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Video transcript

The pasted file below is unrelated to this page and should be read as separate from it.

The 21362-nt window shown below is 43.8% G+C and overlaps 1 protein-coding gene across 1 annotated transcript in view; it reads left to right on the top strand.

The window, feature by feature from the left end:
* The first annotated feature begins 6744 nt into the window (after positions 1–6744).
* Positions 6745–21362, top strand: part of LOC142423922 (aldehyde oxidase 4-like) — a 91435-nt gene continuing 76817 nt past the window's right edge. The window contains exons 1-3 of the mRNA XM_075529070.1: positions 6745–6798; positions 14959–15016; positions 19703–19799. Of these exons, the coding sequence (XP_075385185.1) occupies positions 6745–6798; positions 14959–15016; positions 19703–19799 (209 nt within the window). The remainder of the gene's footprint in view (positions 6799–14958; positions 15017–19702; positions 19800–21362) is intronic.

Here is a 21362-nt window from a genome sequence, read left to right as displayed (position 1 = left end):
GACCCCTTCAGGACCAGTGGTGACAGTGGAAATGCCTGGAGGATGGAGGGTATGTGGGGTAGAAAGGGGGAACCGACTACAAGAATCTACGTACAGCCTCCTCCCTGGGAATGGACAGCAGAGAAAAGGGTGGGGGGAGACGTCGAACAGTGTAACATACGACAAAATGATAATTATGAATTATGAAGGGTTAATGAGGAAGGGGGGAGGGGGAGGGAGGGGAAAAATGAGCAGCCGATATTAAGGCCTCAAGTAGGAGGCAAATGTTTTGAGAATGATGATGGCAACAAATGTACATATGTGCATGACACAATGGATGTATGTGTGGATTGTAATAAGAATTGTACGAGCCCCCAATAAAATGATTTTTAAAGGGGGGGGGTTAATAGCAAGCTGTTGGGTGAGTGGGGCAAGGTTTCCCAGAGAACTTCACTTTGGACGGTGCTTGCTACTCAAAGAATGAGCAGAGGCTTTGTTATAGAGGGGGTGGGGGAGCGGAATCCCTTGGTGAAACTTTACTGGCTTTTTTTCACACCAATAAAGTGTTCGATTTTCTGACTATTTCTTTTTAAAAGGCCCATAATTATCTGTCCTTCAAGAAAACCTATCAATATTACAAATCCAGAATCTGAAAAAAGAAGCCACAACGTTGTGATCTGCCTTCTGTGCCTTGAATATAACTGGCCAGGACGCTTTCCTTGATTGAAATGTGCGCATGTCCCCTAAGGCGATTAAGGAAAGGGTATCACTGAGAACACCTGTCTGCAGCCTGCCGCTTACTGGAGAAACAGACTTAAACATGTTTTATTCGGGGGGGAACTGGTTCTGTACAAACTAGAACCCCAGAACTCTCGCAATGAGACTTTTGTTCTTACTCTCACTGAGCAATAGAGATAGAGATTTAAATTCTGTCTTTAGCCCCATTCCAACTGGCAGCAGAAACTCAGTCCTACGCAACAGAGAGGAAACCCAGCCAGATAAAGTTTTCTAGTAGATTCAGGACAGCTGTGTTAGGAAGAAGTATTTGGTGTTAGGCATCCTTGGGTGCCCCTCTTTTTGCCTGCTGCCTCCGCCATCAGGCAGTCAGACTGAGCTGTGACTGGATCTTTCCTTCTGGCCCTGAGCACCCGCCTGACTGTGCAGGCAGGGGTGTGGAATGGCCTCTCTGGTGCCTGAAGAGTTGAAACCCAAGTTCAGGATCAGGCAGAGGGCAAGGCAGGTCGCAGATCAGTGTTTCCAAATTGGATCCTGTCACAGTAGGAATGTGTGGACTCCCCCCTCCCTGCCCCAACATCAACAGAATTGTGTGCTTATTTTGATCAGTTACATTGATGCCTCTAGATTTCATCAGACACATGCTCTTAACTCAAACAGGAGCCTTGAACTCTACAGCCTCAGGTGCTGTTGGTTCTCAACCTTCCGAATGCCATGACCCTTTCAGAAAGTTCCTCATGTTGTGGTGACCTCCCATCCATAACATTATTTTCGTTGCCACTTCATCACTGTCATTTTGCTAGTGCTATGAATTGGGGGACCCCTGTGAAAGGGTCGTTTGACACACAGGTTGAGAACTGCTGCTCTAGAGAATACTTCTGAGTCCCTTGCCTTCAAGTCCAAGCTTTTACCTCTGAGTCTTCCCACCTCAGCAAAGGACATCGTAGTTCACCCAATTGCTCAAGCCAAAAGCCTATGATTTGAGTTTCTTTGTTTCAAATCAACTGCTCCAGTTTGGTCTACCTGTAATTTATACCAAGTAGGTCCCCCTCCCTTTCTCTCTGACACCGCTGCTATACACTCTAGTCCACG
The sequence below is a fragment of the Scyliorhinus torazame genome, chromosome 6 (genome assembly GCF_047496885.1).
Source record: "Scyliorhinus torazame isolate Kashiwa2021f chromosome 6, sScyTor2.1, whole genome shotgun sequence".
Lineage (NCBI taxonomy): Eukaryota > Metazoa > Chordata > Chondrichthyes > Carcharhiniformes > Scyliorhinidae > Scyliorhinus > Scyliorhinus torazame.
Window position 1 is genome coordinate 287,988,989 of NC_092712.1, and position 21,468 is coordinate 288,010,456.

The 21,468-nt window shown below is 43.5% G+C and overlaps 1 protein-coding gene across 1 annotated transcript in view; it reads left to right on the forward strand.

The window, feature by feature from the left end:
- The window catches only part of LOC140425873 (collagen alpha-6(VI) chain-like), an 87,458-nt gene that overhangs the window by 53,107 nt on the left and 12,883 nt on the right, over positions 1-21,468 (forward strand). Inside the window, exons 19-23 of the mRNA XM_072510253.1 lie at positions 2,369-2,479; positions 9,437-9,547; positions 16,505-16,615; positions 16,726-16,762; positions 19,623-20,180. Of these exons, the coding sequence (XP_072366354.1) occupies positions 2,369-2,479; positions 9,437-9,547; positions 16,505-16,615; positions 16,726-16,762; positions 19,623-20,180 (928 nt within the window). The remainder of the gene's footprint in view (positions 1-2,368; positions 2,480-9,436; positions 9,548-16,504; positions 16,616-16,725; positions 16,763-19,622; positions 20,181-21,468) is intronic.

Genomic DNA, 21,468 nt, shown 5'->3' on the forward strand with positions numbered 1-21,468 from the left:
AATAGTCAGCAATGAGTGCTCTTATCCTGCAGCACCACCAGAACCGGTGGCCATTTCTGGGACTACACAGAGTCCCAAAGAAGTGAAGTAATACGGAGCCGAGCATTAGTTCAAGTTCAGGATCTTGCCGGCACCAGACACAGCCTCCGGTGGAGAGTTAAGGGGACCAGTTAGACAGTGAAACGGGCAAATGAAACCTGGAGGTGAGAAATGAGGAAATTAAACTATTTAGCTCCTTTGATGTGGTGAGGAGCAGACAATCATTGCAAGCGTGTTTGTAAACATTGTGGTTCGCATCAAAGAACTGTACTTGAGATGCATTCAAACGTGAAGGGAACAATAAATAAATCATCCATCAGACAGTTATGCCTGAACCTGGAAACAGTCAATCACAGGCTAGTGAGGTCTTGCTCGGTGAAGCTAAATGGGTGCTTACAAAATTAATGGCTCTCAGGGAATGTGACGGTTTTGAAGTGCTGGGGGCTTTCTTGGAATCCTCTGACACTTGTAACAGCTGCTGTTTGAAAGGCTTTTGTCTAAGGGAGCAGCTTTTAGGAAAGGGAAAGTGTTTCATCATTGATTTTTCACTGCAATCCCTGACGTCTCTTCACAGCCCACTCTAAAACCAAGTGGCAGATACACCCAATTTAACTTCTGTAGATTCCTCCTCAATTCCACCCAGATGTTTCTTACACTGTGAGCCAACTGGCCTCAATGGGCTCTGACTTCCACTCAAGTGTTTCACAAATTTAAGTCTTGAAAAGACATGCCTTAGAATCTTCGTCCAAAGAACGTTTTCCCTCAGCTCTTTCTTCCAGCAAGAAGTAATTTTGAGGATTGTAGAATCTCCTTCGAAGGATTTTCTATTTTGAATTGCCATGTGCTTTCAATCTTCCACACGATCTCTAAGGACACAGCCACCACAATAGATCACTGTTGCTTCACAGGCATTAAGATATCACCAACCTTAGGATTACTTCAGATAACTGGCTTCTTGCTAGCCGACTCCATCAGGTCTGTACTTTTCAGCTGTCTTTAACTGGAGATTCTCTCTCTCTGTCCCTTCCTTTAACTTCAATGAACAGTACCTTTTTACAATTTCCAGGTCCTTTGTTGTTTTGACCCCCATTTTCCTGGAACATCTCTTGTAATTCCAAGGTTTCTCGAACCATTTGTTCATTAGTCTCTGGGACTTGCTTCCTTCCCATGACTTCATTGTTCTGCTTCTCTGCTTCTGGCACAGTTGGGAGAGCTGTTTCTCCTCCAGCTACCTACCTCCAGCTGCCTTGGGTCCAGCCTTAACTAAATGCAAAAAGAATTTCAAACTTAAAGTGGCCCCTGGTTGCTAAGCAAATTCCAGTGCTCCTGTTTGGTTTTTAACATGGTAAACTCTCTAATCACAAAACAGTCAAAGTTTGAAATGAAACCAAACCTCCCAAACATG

in this video we're gonna get even more appreciation for why the periodic table of elements is so useful and in particular we're going to focus on groups of the periodic table of elements when we talk about a group we're just talking about a column and as we'll see even though the elements in a given column might have very different atomic numbers they all have similar properties and the reason why they all have similar properties is in most cases they have the same number of valence electrons remember valence electrons are the reactive electrons the ones that might interact with other things and because elements with similar valence electrons will have similar reactivities they will form similar ions similar ions and they will have similar roles similar roles in ionic compounds ionic compounds now for the sake of this video I'm going to focus most on the extremes of the periodic table the groups at the left and the right because those are the closest to having a full outer shell either by losing electrons or by gaining electrons so just to remind ourselves what does it mean to have a full full outer shell well in general people will refer to the octet rule for our second third fourth fifth and on and on shells you're full when you have eight electrons eight electrons the major exception to the octet rule is the first shell whereas it is full with two electrons so helium either even though it only has two electrons is very very very stable and the major data point that we have around this octet rule are the group eighteen elements right over here also known as the noble gases there none of the noble gases because they're very unreactive they're very content they don't want to mess around with anyone else and that's because all of the noble gases have full outer shells helium's outer shell is the first shell and it's full neons outer shells the second shell it's full art guns outer shell is the third shell and it's full and so on and so forth now if we go one group to the left of the noble gasses we get to the halogens now the halogens have seven valence electrons so you could imagine there are only one electron away from having an electron configuration like the noble gas to the right of each of them so these halogens right over here these really like to attract electrons to form a negative ion or an anion so you will often times see fluorine as a fluoride anion so it has a negative one charge or you'll also see chlorine with a negative one charge as the chloride anion and I could go on and on you'll often see iodine gained an electron and have a negative one charge if you go one step to the left the oxygen group oxygen sulfur and on and on these elements have six valence electrons so still easier for them to have a full outer shell by gaining two electrons than by losing six electrons so these elements also like to attract electrons so you can see oxygen as an oxide anion has gained two electrons it's swiped it from somebody else sulfur as a sulfide anion now if you go to the other extreme of the periodic table if you look at Group one elements they have one valence electron and especially the ones that you look in you see in red here which are known as the alkali metals it's much easier for them to lose an electron to have a full outer shell then for them to gain seven electrons the reason why hydrogen is a bit of an exception is it doesn't have to gain seven electrons to have a full outer shell it has to gain one so hydrogen could lose one and essentially have no electrons or it could gain one electron and it would have a full outer shell like helium but when we think about ionic compounds these alkali metals are really some of the most interesting participants because as you can imagine for them to get stable they they want to give away an electron so you're very likely to see them having given away an electron and having a positive one charge so you'll oftentimes see a lithium ion with a positive one charge a sodium ion with positive one charge a potassium ion with a positive one charge and that's in general true of all of these group one elements now what about these group two elements also known as the alkaline earth metals well once again it's easier for them to lose two electrons than for them to gain six to have a full outer shell so you will typically see beryllium having a positive two charge it would have lost those two electrons magnesium as having a positive two charge calcium as having a positive two charge now given that how would you expect things on the left and things on the right to form ionic compounds so you might guess if you have an alkali metal in the presence of a halogen things could get very reactive in fact things will get very reactive because these want to give away electron these want to take electron and that's what'll happen the electrons will leave the group one element and then they will go to the halogen and in the process it might release a lot of energy but what you would be left with is an ionic compound for example lithium loses a electron and has a positive one charge that positive ion would be very attracted to a chlorine anion that has just gained that an electron maybe it's the same electron or it swipe that electron from another lithium atom and so these two things would be attracted and they could form lithium chloride and all of these alkali metals could play that same role in this ionic compound as lithium so it's also typical to see sodium chloride that is table salt it's also typical to see potassium chloride so on and so forth and on the other hand fluorine or bromine or iodine can play a similar role as chlorine so you could see something like sodium iodide or potassium iodide once again the alkali metal would have lost an electron the halogen would have gained an electron and then they are attracted to each other in forming these ionic compounds what kind of ionic compounds might be formed with these Group two elements let's take calcium for example it's not unreasonable for calcium to lose two electrons to have a stable outer shell to have an electron configuration like argon so if it loses two electrons it has a positive two charge and you can imagine those two electrons get lost to two different iodine atoms so each of them have a negative one charge so times two and then what type of ionic compound could they form well you could have one calcium and then two iodine's so calcium iodide is actually an ionic compound you would see and has a neutral charge overall because calcium has a positive two charge and each of the iodine's have a negative one charge but then you have two of them so it is neutral overall what might calcium do with oxygen well calcium likes to lose two electrons oxygen likes to gain two electrons so you could see something like calcium oxide so I will leave you there the big picture here is the column in which an element is tells you a lot about its reactivity because it tells you in general how many valence electrons it has and atoms are most stable when they have a full outer shell and so that helps you predict hey is it easier for them to lose electrons and form a positive ion or gain electrons and form a negative ion and then from that you can make predictions as to the types of ionic compounds that could be formed with the different elements